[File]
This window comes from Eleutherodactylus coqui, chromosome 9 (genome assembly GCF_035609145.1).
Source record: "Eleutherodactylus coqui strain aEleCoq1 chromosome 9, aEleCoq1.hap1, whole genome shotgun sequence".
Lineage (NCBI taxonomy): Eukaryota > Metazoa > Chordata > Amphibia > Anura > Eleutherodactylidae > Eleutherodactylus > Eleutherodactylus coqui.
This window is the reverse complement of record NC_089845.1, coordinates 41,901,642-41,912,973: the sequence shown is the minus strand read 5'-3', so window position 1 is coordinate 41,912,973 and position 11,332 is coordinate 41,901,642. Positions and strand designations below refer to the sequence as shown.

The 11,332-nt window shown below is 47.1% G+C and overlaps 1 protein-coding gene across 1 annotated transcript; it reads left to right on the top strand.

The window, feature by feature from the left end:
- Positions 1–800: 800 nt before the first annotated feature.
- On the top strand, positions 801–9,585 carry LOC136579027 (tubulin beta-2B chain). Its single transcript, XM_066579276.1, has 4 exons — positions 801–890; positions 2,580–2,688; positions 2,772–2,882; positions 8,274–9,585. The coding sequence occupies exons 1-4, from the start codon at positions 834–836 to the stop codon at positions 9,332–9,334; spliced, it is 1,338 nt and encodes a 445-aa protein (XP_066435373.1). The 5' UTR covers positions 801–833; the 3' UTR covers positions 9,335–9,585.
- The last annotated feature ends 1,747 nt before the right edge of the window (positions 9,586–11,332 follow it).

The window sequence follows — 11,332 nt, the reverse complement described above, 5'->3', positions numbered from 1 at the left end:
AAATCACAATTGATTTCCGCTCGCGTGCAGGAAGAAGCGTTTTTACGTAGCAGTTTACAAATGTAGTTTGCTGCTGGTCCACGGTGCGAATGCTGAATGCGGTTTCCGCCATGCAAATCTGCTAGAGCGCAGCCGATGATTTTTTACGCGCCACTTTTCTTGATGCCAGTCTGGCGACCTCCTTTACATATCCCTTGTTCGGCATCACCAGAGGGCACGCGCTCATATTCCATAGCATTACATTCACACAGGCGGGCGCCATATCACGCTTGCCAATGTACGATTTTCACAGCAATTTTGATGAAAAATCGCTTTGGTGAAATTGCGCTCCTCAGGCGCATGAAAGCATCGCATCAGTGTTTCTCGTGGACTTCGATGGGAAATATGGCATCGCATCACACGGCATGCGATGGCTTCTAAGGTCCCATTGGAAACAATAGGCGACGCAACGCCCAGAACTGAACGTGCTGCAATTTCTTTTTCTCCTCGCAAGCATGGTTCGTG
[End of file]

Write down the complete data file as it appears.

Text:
This window comes from Eleutherodactylus coqui, chromosome 9 (genome assembly GCF_035609145.1).
Source record: "Eleutherodactylus coqui strain aEleCoq1 chromosome 9, aEleCoq1.hap1, whole genome shotgun sequence".
Lineage (NCBI taxonomy): Eukaryota > Metazoa > Chordata > Amphibia > Anura > Eleutherodactylidae > Eleutherodactylus > Eleutherodactylus coqui.
This window is the reverse complement of record NC_089845.1, coordinates 41,901,642-41,912,973: the sequence shown is the minus strand read 5'-3', so window position 1 is coordinate 41,912,973 and position 11,332 is coordinate 41,901,642. Positions and strand designations below refer to the sequence as shown.

The 11,332-nt window shown below is 47.1% G+C and overlaps 1 protein-coding gene across 1 annotated transcript; it reads left to right on the top strand.

The window, feature by feature from the left end:
- Positions 1–800: 800 nt before the first annotated feature.
- On the top strand, positions 801–9,585 carry LOC136579027 (tubulin beta-2B chain). Its single transcript, XM_066579276.1, has 4 exons — positions 801–890; positions 2,580–2,688; positions 2,772–2,882; positions 8,274–9,585. The coding sequence occupies exons 1-4, from the start codon at positions 834–836 to the stop codon at positions 9,332–9,334; spliced, it is 1,338 nt and encodes a 445-aa protein (XP_066435373.1). The 5' UTR covers positions 801–833; the 3' UTR covers positions 9,335–9,585.
- The last annotated feature ends 1,747 nt before the right edge of the window (positions 9,586–11,332 follow it).

The window sequence follows — 11,332 nt, the reverse complement described above, 5'->3', positions numbered from 1 at the left end:
AAATCACAATTGATTTCCGCTCGCGTGCAGGAAGAAGCGTTTTTACGTAGCAGTTTACAAATGTAGTTTGCTGCTGGTCCACGGTGCGAATGCTGAATGCGGTTTCCGCCATGCAAATCTGCTAGAGCGCAGCCGATGATTTTTTACGCGCCACTTTTCTTGATGCCAGTCTGGCGACCTCCTTTACATATCCCTTGTTCGGCATCACCAGAGGGCACGCGCTCATATTCCATAGCATTACATTCACACAGGCGGGCGCCATATCACGCTTGCCAATGTACGATTTTCACAGCAATTTTGATGAAAAATCGCTTTGGTGAAATTGCGCTCCTCAGGCGCATGAAAGCATCGCATCAGTGTTTCTCGTGGACTTCGATGGGAAATATGGCATCGCATCACACGGCATGCGATGGCTTCTAAGGTCCCATTGGAAACAATAGGCGACGCAACGCCCAGAACTGAACGTGCTGCAATTTCTTTTTCTCCTCGCAAGCATGGTTCGTG